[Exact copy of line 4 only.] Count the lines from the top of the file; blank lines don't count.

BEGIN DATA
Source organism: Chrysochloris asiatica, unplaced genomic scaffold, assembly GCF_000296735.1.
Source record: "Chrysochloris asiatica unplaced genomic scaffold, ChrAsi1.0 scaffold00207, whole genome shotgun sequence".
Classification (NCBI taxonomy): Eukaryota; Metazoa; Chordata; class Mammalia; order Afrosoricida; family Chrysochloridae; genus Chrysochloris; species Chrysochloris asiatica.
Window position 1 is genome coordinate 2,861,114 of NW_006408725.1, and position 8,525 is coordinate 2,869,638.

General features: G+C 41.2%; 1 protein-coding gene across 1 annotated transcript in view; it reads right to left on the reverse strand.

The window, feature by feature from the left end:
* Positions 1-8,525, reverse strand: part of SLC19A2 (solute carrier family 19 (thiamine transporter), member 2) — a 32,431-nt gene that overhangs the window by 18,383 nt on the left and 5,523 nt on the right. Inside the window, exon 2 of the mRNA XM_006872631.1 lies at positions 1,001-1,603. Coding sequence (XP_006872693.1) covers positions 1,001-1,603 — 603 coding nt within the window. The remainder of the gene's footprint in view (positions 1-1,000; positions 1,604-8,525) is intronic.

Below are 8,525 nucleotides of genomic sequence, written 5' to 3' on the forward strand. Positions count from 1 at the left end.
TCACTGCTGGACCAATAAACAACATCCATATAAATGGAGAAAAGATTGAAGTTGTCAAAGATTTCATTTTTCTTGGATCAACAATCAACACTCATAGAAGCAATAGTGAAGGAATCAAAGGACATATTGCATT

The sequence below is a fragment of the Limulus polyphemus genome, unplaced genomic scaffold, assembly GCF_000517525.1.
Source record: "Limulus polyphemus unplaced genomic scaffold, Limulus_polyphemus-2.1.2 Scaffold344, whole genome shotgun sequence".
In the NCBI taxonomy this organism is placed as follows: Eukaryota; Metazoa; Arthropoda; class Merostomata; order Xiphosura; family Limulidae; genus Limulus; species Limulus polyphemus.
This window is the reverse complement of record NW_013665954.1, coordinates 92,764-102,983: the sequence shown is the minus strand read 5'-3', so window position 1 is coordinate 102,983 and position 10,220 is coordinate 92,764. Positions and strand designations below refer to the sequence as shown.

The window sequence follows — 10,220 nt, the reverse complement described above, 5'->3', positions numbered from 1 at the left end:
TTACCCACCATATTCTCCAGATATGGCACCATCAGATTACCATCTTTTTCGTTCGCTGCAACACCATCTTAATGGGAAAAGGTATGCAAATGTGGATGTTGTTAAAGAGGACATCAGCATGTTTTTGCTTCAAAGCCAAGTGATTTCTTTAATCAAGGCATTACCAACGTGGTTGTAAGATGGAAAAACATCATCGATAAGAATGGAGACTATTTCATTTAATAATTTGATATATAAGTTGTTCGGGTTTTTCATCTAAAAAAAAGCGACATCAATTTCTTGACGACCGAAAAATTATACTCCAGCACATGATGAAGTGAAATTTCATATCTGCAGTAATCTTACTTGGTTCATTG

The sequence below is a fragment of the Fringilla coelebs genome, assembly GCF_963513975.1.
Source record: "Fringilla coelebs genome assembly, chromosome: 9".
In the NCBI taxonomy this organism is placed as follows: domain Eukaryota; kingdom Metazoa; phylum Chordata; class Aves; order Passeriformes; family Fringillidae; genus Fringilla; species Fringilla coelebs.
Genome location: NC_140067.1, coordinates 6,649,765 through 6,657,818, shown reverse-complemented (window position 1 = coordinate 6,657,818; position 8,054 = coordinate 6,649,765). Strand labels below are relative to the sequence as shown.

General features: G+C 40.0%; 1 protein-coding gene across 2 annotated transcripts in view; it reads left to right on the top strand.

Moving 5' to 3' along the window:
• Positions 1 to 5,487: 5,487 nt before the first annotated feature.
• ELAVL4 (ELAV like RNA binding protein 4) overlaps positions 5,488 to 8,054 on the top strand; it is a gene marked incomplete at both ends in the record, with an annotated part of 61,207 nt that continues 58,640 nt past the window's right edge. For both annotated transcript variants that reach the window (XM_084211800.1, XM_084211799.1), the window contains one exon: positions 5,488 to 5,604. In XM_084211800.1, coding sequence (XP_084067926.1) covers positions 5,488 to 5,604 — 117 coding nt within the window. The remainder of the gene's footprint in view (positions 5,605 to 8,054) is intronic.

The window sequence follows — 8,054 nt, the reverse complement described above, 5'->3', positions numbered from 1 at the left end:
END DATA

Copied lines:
Window position 1 is genome coordinate 2,861,114 of NW_006408725.1, and position 8,525 is coordinate 2,869,638.